“Live our lives.”
“Indeed.” Mr. Adelheid did something in the air with his right hand, some ancient benediction, and picked up his knife. They ate in a nisland of light in the great shadowed room. With a silver knife he cut the venison and forked to his mouth pieces dripping with sauce. They ate and did not speak, the only sounds in the room those of their chewing and breathing and the insistent buzzing of one invisible fly.

TWO

The light in the room rippled, candle flames dancing with currents of air. He ate, drank wine, so over washed with pleasures he forgot forlong moments who and where he was.
After a time, with half of his venison uneaten, Mr. Adelheid laid down his silver, dabbed his lips. His fingers were slim and very long, tendrils with shining tips.
To leave food like that. His own plate had been clean for some minutes.
“Well. We would be very grateful for your help.”
“Leave BARDA and come to work for you?” He did not know who Mr. Adelheid worked for. But surely it would be made clear. Or would it?
“No. Not leave BARDA.”
“A mole, then.” Crude. He regretted it immediately, blushed.
The fly, buzzing again. An expression passed across Mr.Adelheid’s face, like clouds scudding over the moon. “An observer.”
“What would you want me to observe?”
“Most antibiotics today are derived from one original source, is that not true?”
“Yes. Actinomycetales. Discovered in 1940 by Selman Waksman. He got the Nobel for that work.”
“But germs are winning the battle. So I have heard.”
“Hundreds of thousands of people die every year from bacterial infections we can no longer treat. In the U.S. alone. Other places,the numbers are . . . appalling.”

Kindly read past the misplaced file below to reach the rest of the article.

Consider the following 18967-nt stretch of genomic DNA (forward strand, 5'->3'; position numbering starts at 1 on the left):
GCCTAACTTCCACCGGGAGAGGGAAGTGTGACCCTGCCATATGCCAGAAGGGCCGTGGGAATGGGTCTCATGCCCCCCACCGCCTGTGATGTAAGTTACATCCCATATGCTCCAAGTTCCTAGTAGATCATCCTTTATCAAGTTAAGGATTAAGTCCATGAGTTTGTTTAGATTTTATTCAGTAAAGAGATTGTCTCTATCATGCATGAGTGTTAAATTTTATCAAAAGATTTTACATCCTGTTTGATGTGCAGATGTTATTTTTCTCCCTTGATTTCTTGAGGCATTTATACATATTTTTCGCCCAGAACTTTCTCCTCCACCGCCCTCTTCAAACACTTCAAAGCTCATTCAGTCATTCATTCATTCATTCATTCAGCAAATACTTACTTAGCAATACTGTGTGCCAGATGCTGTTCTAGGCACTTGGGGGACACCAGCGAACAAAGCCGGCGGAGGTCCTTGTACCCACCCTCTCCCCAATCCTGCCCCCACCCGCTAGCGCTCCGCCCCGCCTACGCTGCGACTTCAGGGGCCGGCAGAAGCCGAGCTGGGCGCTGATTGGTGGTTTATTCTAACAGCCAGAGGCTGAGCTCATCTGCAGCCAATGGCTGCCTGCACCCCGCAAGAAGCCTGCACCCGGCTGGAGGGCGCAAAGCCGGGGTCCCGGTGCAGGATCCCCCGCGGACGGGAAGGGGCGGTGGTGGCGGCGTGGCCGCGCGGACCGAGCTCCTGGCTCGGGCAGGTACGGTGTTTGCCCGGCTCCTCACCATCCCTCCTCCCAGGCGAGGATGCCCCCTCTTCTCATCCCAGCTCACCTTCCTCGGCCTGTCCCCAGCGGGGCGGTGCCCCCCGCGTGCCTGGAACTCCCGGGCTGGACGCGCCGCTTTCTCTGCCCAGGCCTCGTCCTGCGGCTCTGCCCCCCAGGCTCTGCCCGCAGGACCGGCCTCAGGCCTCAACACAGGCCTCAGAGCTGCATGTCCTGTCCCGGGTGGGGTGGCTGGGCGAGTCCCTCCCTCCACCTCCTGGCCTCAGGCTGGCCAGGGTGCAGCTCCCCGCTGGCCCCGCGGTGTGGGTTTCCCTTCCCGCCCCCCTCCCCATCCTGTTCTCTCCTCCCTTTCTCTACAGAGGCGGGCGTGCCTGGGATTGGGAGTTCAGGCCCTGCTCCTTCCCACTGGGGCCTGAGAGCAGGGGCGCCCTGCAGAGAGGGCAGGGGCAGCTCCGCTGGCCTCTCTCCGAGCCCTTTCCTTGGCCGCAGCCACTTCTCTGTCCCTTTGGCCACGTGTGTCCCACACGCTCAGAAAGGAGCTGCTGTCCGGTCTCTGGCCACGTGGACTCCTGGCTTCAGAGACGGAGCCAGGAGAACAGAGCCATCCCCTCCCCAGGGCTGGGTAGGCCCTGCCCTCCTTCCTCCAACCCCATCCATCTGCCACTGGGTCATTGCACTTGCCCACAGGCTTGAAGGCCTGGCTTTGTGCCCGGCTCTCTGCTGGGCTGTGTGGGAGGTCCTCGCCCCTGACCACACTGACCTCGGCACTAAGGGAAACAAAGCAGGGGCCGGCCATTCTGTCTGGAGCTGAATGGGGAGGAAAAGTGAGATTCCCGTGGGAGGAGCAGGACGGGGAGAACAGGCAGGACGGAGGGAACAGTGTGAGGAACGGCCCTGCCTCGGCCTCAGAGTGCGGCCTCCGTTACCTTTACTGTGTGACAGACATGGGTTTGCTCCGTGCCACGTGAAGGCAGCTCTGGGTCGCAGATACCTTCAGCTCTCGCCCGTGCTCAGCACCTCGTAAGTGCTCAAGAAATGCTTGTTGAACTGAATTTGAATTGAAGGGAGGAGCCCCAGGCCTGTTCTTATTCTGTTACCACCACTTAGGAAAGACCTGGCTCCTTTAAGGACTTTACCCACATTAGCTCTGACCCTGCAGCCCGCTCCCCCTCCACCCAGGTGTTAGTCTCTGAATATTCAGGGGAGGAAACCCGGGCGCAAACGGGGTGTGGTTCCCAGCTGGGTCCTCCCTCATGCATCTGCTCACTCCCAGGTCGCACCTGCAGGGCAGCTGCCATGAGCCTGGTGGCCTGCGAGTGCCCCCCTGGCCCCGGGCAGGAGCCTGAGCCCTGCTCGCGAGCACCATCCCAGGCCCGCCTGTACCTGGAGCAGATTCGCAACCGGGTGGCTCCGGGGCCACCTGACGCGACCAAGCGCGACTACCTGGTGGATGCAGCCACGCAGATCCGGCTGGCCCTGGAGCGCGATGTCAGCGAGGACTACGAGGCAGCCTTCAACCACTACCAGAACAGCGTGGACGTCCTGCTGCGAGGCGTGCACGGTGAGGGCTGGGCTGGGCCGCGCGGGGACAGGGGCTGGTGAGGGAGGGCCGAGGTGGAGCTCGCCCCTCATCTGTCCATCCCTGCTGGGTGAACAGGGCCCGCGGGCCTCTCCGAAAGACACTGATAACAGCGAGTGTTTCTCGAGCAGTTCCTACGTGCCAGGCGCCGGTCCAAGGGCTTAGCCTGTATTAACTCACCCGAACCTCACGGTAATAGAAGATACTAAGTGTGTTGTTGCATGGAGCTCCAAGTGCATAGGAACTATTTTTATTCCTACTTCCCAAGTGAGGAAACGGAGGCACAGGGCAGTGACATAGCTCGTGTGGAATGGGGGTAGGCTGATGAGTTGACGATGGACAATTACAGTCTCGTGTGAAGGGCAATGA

“Hundreds of thousands of reported deaths. The true totalis much higher, isn’t it?”
“Of course. Did renal failure or hospital-acquired infection kill Mr. Jones? One checkmark in a different box on a report. An easy choice for dirty hospitals. Which most are.”
“And your facility—BARDA—is trying to produce an entirely new family of antibiotics.”
“Among other projects. But yes, that is one main thrust of the work.”
Mr. Adelheid smoothed his ascot. How old was the man? The visitor could not say with any certainty. Forty or sixty. His skin was smooth, eyes bright, movements lithe. But there was something ancient about him, Sphinx-like, an inscrutable repose.
“Consider this. The new currency of power is information,” Mr. Adelheid said.
“Really?” The Laphroaig and the wine were making him bolder. “So given the choice between a ton of gold and a terabyte of information, you’d take the terabyte?”
“On the surface, an easy choice. A ton of gold today is worth $45 million. No paltry sum. But: what if you have golden information? Do you have any idea how much money has been made from Dr. Waksman’s antibiotics?”
“Billions, I would guess.”
“Trillions.”
“Don’t you have politicians who can help you?”
“Of course we have politicians. And others. But no one like you.”
“So what do you need, exactly?”
“Exactly? At this very moment? Nothing. But there will come a time. Very soon, we think.”
Keeping his eyes on the table, he said, “You want me tobe a spy.”
Mr. Adelheid made a sound as if clearing something unpleasant from his throat. “Spies make death. Our wish is not to take lives but to save them.”
“For a profit.”
“Of course for a profit.” His tone suggested that any alternative would be irrational, like living without breathing. “What are millions of human lives worth?”
“Priceless.”
Mr. Adelheid regarded him in silence for a moment. “You know of Reinhold Messner? The great mountaineer?”
“I know he climbed Mount Everest solo.”
“And without oxygen. In Europe, a god. Messner said, ‘From such places you do not return unchanged.’ ”
“I don’t climb.”
“Mountains are not the only realms from which we may not return unchanged.”
Mr. Adelheid reached into his blazer, produced a slip of green paper the size of a playing card. He slid it to the middle of the table. A deposit ticket from Grand Cayman National Bank for Fifty thousand and 00/100 dollars, payable not to a name but to an eleven-digit alphanumeric sequence.
“An appreciation for the pleasure of your company this evening. You need only the PIN. Which I will give you.”
“For doing what?”